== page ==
If you recently took out federal student loans but find that you are not making enough income to cover the monthly payments, the new federal Pay as You Earn Repayment Plan (PAYE) could help you. PAYE, which went into effect on December 21, 2012, offers even more affordable payment options than other traditional income-based repayment plans. This article discusses how PAYE works, whether you qualify, and the pros and cons.
What is PAYE?
PAYE is financial hardship program that essentially reduces your monthly student loan payments based on your income. While there are other income-based hardship programs for federal student loans (such as the Income Based or Income Contingent Repayment Plans), PAYE may be able to reduce your payment to a lower eleven than does those programs. (To learn about the other types of income-based plans, see Student Loan Repayment Options.)
Under PAYE, your monthly payments are reduced to 10% of the amount of your discretionary income. Discretionary income is the amount of your income that exceeds 150% of the poverty level in your state, based on your family size. The PAYE program adjusts the amount of your monthly payments annually. This means they may increase or decrease each year based on your discretionary income.
Here are some of the key components to the PAYE program.
Partial Financial Hardship
PAYE is available to qualified borrowers who have a partial financial hardship. A partial financial hardship means that the amount of the monthly payments that you would otherwise have to make for 10 years under your standard repayment plan is more than monthly payments under PAYE.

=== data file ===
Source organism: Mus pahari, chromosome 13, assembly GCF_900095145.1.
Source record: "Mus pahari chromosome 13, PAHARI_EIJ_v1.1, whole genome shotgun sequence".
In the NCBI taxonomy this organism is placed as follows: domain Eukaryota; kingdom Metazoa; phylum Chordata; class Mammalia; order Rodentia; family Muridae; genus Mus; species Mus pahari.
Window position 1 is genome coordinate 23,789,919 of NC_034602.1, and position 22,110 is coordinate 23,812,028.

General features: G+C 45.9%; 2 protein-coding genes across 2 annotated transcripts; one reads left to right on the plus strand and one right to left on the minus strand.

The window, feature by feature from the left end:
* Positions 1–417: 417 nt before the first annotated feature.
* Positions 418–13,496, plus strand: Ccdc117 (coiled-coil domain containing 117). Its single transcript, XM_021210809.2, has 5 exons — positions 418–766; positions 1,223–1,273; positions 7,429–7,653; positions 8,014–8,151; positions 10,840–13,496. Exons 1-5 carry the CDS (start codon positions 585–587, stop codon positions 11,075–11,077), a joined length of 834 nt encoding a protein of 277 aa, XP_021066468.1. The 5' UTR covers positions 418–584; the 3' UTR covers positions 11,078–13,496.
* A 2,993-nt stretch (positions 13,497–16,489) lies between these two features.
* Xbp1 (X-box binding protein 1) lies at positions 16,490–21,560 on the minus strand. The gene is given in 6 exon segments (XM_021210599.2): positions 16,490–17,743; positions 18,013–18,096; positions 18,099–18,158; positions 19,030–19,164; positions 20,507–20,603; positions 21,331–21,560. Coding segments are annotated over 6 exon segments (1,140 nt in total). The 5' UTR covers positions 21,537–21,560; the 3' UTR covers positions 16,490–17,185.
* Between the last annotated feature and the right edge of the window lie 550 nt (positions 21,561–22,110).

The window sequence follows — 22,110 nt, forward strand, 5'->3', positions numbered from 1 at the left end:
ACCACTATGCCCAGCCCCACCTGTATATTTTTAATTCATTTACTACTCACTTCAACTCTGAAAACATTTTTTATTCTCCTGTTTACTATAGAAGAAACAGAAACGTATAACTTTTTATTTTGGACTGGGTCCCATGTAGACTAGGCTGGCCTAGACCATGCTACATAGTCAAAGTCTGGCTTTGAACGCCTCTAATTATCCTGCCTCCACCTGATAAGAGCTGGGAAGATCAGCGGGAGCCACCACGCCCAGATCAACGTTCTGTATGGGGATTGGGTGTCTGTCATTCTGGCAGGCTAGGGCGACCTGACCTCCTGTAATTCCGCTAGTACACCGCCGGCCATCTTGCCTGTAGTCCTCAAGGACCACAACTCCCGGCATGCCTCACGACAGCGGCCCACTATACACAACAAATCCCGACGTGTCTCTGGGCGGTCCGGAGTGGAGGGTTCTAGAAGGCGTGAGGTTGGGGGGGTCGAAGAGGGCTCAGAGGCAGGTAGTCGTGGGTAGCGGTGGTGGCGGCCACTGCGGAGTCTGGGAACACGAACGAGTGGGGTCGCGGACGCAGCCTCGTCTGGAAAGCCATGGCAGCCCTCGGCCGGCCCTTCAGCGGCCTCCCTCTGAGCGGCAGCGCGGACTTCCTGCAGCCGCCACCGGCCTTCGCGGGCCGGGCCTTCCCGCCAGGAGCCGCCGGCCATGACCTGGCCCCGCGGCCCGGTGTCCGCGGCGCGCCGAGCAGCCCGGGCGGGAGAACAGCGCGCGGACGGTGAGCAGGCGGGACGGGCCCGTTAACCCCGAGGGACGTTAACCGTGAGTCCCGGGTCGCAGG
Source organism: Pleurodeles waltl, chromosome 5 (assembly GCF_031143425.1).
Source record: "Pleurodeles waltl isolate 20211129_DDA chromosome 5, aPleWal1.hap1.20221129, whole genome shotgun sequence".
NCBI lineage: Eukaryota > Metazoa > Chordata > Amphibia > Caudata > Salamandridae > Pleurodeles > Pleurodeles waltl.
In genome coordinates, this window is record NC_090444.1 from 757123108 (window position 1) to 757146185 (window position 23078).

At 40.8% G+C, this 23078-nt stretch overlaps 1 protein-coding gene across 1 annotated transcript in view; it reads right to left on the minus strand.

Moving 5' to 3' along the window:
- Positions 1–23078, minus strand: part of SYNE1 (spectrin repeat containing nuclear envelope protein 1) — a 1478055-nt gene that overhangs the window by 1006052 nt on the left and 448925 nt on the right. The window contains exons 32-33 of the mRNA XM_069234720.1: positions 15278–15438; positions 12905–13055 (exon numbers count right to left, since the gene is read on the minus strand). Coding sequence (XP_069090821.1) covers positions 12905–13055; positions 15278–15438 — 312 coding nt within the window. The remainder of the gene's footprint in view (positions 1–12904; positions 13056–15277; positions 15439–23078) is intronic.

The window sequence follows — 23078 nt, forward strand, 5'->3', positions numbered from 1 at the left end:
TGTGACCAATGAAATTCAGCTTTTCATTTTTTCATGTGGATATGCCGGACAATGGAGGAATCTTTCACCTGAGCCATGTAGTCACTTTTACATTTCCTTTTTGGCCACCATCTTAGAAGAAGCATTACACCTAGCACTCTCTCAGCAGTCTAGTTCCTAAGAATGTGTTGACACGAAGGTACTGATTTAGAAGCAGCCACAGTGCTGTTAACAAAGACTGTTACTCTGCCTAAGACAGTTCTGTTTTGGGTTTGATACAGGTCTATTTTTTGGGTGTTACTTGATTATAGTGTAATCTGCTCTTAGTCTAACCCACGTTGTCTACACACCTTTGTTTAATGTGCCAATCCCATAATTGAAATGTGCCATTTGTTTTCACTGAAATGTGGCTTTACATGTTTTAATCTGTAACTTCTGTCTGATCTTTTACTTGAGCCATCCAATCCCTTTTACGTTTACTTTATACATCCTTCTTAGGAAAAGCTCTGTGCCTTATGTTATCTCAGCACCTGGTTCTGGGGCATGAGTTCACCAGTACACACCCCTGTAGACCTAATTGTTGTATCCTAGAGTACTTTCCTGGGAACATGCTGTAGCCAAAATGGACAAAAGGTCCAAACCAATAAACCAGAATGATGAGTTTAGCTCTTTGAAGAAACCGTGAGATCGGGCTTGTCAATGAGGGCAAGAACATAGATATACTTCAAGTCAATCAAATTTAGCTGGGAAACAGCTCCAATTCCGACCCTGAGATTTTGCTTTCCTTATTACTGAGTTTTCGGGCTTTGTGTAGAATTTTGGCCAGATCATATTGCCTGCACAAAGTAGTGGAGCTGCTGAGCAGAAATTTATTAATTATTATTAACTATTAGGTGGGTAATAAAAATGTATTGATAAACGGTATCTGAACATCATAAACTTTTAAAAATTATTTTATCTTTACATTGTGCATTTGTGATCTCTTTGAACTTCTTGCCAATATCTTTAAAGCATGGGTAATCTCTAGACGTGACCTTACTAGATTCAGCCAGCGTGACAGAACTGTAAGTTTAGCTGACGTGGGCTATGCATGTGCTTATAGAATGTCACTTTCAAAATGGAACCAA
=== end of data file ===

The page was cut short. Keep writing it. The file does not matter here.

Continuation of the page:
For the first three years you participate in PAYE, the government will subsidize any interest that is not paid by your adjusted monthly payments. That interest is not capitalized during the time you are in the PAYE plan.
As with other income-based federal student loan repayment plans, the remaining student loan debt will be forgiven at the end of the program. Under PAYE, your student loan will be forgiven after you have been making payments in the plan for 20 years. They can be forgiven in 10 years if you are employed with a qualifying public service organization.
Not every federal student loan can be included. Only the following Direct student loans are eligible for PAYE:
- Direct subsidized and unsubsidized loans
- Direct PLUS Loans (made to students only, not parents), and
- Direct Consolidation Loans, except if they include PLUS loans made to parents.
(Learn about the different types of federal student loans.)
Do You Qualify for PAYE?
PAYE is not available to most borrowers who are already in repayment on their Direct loans. Instead, it is specifically designed to help students or recent college graduates struggling to find sustainable employment in a depressed job market. To qualify for PAYE, you must:
- be a new borrower (with no prior outstanding federal student loan balances) as of October 1, 2007, and
- have received at least one Direct loan disbursement on or after October 1 2011.
To find out if you qualify, and to calculate payments under PAYE, visit the Federal Student Aid website at www.studentaid.ed.gov/repay-loans/understand/plans/pay-as-you-earn
The Pros of the PAYE Program
PAYE may be a good option for you because:
- your payments are based on your earnings, taking into consideration your family size
- payments are usually smaller than other income-based repayment plans
- loans are forgiven sooner than in other income-based repayment plans (for example, loans in an IBR plan are forgiven after 25 years), and
- unpaid interest is partially subsidized by the government.
The Cons of the PAYE Program
PAYE is not perfect. You should consider this option very carefully because:
- you can't use this plan for other non-Direct federal student loans and cannot consolidate the payments (learn about student loan consolidation)
- it will usually take longer to pay off the student loan than in a standard repayment plan, which means that you will be paying more interest overall
- it is not automatically renewable, so you have submit new financial paperwork every year
- you have to diligently make payments on time, each and every month, to qualify for eventual debt forgiveness, and
- if and when the loan is eventually forgiven, you may have to pay taxes on the amount that was forgiven (although the savings from the loan forgiveness may be more beneficial to you than the potential tax obligations).
To learn about other hardship repayment options, see Student Loan Repayment Options.